Johanna Rothman just wrote an article titled Implicit Requirements are Still Requirements. She points out that her expectations were not met, even though her needs might have been. Johanna also implicitly begs the question – how do we gather implicit requirements?
Johanna describes the process of installing updated drivers for an all-in-one scanner/fax/printer. The installation process did not live up to her expectations. It took too long, caused additional inconveniences for her, and when she was done, the user interface was inconsistent with her other applications. In short, her expectations, her implicit requirements, were not satisfied.
How Could This Happen?
When we prioritize the requirements for, and creation of a new product, we focus our effort on the most important elements. We may even exclude everything but the most important requirements. We spend time and money on those things that create the most value for our customers (or at least maximize our sales).
Even with a Kano Analysis driven prioritization approach, we start with must-be requirements, then surprise-and-delight, and eventually more-is-better requirements. We may never get to “implicit requirements.” Even if we have the time to get to them – we may not have identified them.
This could have been avoided, and we don’t need a magic wand to identify implicit requirements.
Interaction Design Will Help
An approach to software development that uses interaction design is much more likely to identify implicit requirements. Like user experience disciplines (UX), interaction design focuses on the users. The interaction design approach starts with identifying the typical users, represented as personas, and documents and prioritizes their personal goals. This user-centric approach would probably identify the personal goals that would guide software designers to prioritize a consistent interface and pain-free installation. This approach is a powerful way to design products that don’t suck.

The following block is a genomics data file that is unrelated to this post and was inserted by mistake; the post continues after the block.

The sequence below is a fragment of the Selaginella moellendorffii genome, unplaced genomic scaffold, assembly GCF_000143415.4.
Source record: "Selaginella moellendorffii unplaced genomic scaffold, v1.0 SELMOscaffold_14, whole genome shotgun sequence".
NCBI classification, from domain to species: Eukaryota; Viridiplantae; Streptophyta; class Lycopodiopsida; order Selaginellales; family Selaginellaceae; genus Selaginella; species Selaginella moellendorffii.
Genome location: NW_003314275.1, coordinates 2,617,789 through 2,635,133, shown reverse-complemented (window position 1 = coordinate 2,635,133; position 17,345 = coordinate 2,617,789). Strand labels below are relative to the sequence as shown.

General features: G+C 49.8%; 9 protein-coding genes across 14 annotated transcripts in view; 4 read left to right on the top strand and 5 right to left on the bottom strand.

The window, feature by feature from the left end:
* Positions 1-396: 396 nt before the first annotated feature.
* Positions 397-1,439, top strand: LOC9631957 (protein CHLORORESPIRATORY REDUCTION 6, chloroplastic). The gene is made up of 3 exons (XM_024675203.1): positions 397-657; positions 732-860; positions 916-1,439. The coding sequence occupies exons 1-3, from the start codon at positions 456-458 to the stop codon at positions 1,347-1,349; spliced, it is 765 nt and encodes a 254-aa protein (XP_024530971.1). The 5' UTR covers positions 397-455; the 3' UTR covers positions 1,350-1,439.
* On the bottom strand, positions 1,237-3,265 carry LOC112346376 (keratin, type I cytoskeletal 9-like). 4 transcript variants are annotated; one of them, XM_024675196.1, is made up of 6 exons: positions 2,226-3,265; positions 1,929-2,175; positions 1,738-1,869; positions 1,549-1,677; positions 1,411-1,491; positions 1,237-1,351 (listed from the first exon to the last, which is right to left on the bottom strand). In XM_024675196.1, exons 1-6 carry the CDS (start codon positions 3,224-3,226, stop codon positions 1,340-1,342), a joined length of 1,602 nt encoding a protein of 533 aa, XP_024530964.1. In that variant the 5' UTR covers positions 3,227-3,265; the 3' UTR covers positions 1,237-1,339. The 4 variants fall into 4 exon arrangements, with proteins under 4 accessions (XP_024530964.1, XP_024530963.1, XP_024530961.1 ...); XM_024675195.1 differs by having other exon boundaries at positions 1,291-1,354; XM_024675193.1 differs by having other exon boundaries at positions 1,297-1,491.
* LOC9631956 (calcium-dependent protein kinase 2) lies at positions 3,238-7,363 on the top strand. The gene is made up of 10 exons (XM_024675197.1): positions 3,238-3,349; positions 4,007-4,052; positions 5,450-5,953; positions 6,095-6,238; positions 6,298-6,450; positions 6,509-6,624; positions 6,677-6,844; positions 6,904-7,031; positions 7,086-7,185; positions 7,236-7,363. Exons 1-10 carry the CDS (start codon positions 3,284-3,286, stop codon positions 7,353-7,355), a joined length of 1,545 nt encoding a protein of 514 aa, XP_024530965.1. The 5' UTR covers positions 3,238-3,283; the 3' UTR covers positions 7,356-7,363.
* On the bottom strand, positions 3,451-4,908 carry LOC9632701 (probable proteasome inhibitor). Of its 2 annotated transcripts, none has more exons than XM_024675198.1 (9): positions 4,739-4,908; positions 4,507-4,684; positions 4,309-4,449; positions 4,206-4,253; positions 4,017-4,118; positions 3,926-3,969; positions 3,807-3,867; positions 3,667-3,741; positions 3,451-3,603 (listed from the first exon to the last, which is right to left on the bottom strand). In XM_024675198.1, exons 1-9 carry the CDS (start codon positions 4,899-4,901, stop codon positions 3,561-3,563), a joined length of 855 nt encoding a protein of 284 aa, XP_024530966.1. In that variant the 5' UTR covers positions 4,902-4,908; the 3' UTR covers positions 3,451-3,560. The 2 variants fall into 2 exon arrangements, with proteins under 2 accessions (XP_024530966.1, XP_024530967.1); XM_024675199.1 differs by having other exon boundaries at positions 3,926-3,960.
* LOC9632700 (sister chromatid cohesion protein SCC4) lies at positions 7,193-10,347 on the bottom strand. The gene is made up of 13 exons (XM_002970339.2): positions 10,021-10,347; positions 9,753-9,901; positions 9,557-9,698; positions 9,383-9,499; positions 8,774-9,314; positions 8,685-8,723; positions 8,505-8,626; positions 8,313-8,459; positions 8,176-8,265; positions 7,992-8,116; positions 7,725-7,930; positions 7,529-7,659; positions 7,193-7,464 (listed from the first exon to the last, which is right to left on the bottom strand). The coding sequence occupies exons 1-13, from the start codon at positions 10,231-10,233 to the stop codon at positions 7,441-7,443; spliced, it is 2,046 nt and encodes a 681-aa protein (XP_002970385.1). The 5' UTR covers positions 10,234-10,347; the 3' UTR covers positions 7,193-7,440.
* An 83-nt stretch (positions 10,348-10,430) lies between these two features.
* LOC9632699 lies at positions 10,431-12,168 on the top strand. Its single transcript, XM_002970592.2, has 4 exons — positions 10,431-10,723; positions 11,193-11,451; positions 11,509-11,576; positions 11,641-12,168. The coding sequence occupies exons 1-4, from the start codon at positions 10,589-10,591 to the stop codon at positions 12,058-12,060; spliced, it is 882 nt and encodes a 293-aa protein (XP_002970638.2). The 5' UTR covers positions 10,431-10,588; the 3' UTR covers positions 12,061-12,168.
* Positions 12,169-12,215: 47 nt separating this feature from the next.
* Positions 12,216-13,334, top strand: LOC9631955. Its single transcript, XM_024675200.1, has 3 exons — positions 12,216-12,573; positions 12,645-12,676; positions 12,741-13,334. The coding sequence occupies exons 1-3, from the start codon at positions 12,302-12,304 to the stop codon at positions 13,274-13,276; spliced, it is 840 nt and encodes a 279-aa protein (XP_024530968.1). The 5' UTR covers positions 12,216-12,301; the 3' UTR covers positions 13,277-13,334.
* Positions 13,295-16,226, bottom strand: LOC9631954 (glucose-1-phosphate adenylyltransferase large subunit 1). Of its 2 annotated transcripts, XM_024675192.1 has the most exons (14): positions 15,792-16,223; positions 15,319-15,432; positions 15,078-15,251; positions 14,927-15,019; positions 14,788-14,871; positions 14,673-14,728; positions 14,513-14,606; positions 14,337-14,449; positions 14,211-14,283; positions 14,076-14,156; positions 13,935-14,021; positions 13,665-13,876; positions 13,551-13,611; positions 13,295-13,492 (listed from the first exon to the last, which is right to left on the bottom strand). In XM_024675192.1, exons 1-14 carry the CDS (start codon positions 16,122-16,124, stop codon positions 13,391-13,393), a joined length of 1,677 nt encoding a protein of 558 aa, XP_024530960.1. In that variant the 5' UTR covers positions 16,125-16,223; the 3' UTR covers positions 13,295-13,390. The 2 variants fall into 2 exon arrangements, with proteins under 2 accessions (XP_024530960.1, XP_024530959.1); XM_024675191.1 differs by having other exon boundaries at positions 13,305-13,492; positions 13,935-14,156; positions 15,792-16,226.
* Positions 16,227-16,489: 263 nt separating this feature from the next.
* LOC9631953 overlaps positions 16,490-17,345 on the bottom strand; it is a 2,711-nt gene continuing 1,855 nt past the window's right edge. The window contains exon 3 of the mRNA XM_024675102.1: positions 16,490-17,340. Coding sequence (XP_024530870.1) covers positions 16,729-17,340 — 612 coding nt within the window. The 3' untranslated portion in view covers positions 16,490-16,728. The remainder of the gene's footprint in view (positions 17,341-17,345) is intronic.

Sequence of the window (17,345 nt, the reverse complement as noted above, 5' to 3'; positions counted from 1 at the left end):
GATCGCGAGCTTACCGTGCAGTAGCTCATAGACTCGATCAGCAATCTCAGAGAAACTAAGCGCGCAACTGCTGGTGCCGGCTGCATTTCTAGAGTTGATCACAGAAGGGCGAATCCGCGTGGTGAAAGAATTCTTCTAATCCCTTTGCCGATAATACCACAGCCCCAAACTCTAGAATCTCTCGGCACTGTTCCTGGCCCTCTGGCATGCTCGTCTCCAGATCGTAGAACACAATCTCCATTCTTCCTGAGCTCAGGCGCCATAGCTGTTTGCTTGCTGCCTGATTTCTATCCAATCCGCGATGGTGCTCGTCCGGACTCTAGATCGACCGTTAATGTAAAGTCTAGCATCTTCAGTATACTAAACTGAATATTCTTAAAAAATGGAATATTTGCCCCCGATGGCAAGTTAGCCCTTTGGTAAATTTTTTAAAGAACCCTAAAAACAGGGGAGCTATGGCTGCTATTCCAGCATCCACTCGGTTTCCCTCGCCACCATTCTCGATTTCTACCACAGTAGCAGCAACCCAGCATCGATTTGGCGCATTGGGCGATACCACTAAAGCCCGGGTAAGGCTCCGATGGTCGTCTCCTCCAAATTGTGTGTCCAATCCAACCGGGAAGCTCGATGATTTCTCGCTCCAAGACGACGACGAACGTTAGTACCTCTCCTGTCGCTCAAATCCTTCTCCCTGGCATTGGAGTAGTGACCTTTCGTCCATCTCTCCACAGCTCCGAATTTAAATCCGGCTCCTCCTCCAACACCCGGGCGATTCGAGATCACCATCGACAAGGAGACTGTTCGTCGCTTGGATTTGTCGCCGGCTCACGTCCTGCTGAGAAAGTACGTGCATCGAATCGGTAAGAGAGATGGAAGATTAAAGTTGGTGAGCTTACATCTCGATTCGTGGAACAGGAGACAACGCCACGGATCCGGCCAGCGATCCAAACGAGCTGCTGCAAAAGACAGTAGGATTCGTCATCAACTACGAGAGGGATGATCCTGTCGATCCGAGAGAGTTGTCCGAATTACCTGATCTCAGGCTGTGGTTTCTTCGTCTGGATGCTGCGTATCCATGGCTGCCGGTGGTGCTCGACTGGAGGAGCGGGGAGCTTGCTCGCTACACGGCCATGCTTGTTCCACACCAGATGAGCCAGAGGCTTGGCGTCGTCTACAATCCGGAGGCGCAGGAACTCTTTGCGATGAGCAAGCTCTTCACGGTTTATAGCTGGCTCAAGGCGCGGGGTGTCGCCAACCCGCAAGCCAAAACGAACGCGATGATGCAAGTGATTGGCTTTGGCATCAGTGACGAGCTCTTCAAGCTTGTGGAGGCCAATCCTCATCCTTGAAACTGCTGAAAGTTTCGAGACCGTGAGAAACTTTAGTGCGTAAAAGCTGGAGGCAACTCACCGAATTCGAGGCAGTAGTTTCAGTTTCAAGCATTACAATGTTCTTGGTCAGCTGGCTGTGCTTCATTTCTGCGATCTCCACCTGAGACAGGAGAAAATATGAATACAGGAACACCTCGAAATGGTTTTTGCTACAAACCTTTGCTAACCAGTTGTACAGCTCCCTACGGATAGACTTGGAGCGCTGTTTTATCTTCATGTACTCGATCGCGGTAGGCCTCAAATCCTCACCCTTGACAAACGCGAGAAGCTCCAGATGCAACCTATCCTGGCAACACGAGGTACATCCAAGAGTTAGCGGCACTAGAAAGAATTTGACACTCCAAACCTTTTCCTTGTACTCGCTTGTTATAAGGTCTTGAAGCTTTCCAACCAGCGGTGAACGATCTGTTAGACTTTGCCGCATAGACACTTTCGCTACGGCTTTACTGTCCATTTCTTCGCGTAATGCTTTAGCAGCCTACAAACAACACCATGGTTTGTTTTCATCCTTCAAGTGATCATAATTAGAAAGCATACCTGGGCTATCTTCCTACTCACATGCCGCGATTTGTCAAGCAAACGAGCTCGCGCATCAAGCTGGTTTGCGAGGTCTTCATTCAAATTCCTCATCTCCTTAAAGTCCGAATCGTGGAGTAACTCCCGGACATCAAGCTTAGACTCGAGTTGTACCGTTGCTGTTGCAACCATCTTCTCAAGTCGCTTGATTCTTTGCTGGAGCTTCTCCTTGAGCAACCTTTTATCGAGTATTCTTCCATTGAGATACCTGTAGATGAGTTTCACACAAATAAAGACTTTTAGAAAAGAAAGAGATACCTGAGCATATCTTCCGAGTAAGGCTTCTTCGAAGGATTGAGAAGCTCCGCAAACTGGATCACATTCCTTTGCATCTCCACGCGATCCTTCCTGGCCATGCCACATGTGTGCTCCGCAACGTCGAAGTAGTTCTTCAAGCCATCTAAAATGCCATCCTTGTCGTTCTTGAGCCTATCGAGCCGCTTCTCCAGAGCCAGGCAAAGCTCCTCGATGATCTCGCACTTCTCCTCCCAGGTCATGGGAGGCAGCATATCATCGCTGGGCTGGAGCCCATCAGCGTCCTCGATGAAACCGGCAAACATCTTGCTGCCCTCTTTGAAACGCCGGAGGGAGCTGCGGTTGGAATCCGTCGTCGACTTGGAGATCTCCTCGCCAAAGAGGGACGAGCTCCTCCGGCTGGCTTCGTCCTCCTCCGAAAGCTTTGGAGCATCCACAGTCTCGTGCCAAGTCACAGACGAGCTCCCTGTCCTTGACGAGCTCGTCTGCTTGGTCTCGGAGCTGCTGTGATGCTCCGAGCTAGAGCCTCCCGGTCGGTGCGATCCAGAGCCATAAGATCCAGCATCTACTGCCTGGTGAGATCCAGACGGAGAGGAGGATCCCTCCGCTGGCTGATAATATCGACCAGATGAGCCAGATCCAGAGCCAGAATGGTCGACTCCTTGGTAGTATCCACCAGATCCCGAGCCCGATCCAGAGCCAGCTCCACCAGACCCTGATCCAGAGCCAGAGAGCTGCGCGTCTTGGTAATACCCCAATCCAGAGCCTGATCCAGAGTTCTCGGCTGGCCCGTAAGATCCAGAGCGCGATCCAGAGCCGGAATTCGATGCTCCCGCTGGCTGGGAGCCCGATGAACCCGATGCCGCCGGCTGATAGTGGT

We could also use an approach that melds interaction design with traditional requirements approaches.
Making Traditional Requirements Work
The biggest challenge in addressing implicit requirements is identifying them. Once we identify them, we can conciously prioritize them. Prioritization is a function of ROI, but ROI requires user adoption (or purchase). Bad user experiences create bad marketing, prevent repeat business, and prevent future sales. This is the mechanism by which we prioritie them, once we identify them.
Eliciting Implicit Requirements
One way to identify these requirements is through observation. By observing users of the product (or a competitor’s product), we can get a perspective on how users interact with the product. This is also known as ethnographic research. We may still miss requirements – the competitor’s product may not push on the pain points that would fail to live up to expectations. Or they may identify pain points in the competitive product that present opportunities for us.
We can combine this observation with the use of prototypes. Prototypes can be used to document requirements, and they can even be used as the first iteration of an incremental delivery. More importantly, they can be used as a tool for gathering requirements.
Prototypes Uncover Overlooked Implicit Requirements
Prototypes simulate the product. Interacting with the prototype simulates interactions with the product. If we’ve done something wrong, or are about to do something wrong, a prototype will help us uncover it. We need to get feedback from the users (or people who match our target personas) about how the prototype meets and fails to meet their expectations. Other requirements gathering techniques can help us define the explicit requirements, and then interacting with the prototype will help us identify the implicit requirements.
Implicit requirements are real. And we have ways to uncover them. We can use interaction design as our approach. Or we can use traditional requirements techniques, and elicit the implicit requirements through prototyping and observation.